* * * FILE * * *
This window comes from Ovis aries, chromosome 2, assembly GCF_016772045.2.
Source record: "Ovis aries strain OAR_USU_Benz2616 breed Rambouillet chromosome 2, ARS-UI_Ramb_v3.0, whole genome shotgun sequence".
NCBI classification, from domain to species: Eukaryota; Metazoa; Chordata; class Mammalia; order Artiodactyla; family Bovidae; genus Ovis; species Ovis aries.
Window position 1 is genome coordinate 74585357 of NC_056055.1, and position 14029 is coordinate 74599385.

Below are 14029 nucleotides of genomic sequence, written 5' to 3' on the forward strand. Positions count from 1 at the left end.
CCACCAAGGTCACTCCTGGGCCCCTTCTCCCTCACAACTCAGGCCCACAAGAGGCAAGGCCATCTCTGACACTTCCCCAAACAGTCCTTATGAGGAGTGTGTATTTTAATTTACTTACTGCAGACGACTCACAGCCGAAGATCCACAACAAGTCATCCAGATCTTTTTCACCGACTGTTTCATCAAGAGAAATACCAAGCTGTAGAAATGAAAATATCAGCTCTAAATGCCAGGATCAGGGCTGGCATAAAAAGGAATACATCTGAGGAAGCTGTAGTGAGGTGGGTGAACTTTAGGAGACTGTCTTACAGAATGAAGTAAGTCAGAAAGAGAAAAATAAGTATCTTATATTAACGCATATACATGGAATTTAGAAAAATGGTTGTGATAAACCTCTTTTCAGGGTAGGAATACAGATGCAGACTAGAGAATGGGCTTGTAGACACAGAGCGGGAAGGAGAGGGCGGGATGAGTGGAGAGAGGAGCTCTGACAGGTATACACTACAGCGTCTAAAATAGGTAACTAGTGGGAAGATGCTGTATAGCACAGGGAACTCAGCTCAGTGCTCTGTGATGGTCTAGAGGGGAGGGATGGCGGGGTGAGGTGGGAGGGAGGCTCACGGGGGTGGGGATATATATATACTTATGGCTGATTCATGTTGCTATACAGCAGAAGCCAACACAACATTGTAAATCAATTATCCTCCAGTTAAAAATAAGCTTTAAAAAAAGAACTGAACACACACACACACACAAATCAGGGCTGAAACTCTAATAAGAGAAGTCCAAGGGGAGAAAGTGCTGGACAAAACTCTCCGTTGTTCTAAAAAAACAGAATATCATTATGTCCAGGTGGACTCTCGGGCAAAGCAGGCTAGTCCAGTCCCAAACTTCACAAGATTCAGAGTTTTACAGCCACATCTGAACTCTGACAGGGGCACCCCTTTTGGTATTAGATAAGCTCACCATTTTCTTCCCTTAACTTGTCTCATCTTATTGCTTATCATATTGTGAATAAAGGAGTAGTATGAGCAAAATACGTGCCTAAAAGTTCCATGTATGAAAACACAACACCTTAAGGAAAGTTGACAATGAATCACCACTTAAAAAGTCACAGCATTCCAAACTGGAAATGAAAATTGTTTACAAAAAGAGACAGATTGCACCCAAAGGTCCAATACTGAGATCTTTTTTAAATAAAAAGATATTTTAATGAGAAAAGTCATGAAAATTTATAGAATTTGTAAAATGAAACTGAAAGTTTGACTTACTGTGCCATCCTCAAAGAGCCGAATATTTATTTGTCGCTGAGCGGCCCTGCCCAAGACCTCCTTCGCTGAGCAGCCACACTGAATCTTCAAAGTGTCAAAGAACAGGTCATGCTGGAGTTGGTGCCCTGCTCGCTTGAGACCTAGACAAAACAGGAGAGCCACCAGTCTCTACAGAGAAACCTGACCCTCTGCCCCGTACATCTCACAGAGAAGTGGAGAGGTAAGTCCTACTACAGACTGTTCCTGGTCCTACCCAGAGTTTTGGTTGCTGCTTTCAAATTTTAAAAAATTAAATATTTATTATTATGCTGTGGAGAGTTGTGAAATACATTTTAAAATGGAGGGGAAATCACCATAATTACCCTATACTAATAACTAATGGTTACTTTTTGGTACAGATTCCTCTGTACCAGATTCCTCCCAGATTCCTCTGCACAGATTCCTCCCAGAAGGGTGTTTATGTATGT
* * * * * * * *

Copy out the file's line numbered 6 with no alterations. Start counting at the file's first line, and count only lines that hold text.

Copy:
CCACCAAGGTCACTCCTGGGCCCCTTCTCCCTCACAACTCAGGCCCACAAGAGGCAAGGCCATCTCTGACACTTCCCCAAACAGTCCTTATGAGGAGTGTGTATTTTAATTTACTTACTGCAGACGACTCACAGCCGAAGATCCACAACAAGTCATCCAGATCTTTTTCACCGACTGTTTCATCAAGAGAAATACCAAGCTGTAGAAATGAAAATATCAGCTCTAAATGCCAGGATCAGGGCTGGCATAAAAAGGAATACATCTGAGGAAGCTGTAGTGAGGTGGGTGAACTTTAGGAGACTGTCTTACAGAATGAAGTAAGTCAGAAAGAGAAAAATAAGTATCTTATATTAACGCATATACATGGAATTTAGAAAAATGGTTGTGATAAACCTCTTTTCAGGGTAGGAATACAGATGCAGACTAGAGAATGGGCTTGTAGACACAGAGCGGGAAGGAGAGGGCGGGATGAGTGGAGAGAGGAGCTCTGACAGGTATACACTACAGCGTCTAAAATAGGTAACTAGTGGGAAGATGCTGTATAGCACAGGGAACTCAGCTCAGTGCTCTGTGATGGTCTAGAGGGGAGGGATGGCGGGGTGAGGTGGGAGGGAGGCTCACGGGGGTGGGGATATATATATACTTATGGCTGATTCATGTTGCTATACAGCAGAAGCCAACACAACATTGTAAATCAATTATCCTCCAGTTAAAAATAAGCTTTAAAAAAAGAACTGAACACACACACACACACAAATCAGGGCTGAAACTCTAATAAGAGAAGTCCAAGGGGAGAAAGTGCTGGACAAAACTCTCCGTTGTTCTAAAAAAACAGAATATCATTATGTCCAGGTGGACTCTCGGGCAAAGCAGGCTAGTCCAGTCCCAAACTTCACAAGATTCAGAGTTTTACAGCCACATCTGAACTCTGACAGGGGCACCCCTTTTGGTATTAGATAAGCTCACCATTTTCTTCCCTTAACTTGTCTCATCTTATTGCTTATCATATTGTGAATAAAGGAGTAGTATGAGCAAAATACGTGCCTAAAAGTTCCATGTATGAAAACACAACACCTTAAGGAAAGTTGACAATGAATCACCACTTAAAAAGTCACAGCATTCCAAACTGGAAATGAAAATTGTTTACAAAAAGAGACAGATTGCACCCAAAGGTCCAATACTGAGATCTTTTTTAAATAAAAAGATATTTTAATGAGAAAAGTCATGAAAATTTATAGAATTTGTAAAATGAAACTGAAAGTTTGACTTACTGTGCCATCCTCAAAGAGCCGAATATTTATTTGTCGCTGAGCGGCCCTGCCCAAGACCTCCTTCGCTGAGCAGCCACACTGAATCTTCAAAGTGTCAAAGAACAGGTCATGCTGGAGTTGGTGCCCTGCTCGCTTGAGACCTAGACAAAACAGGAGAGCCACCAGTCTCTACAGAGAAACCTGACCCTCTGCCCCGTACATCTCACAGAGAAGTGGAGAGGTAAGTCCTACTACAGACTGTTCCTGGTCCTACCCAGAGTTTTGGTTGCTGCTTTCAAATTTTAAAAAATTAAATATTTATTATTATGCTGTGGAGAGTTGTGAAATACATTTTAAAATGGAGGGGAAATCACCATAATTACCCTATACTAATAACTAATGGTTACTTTTTGGTACAGATTCCTCTGTACCAGATTCCTCCCAGATTCCTCTGCACAGATTCCTCCCAGAAGGGTGTTTATGTATGT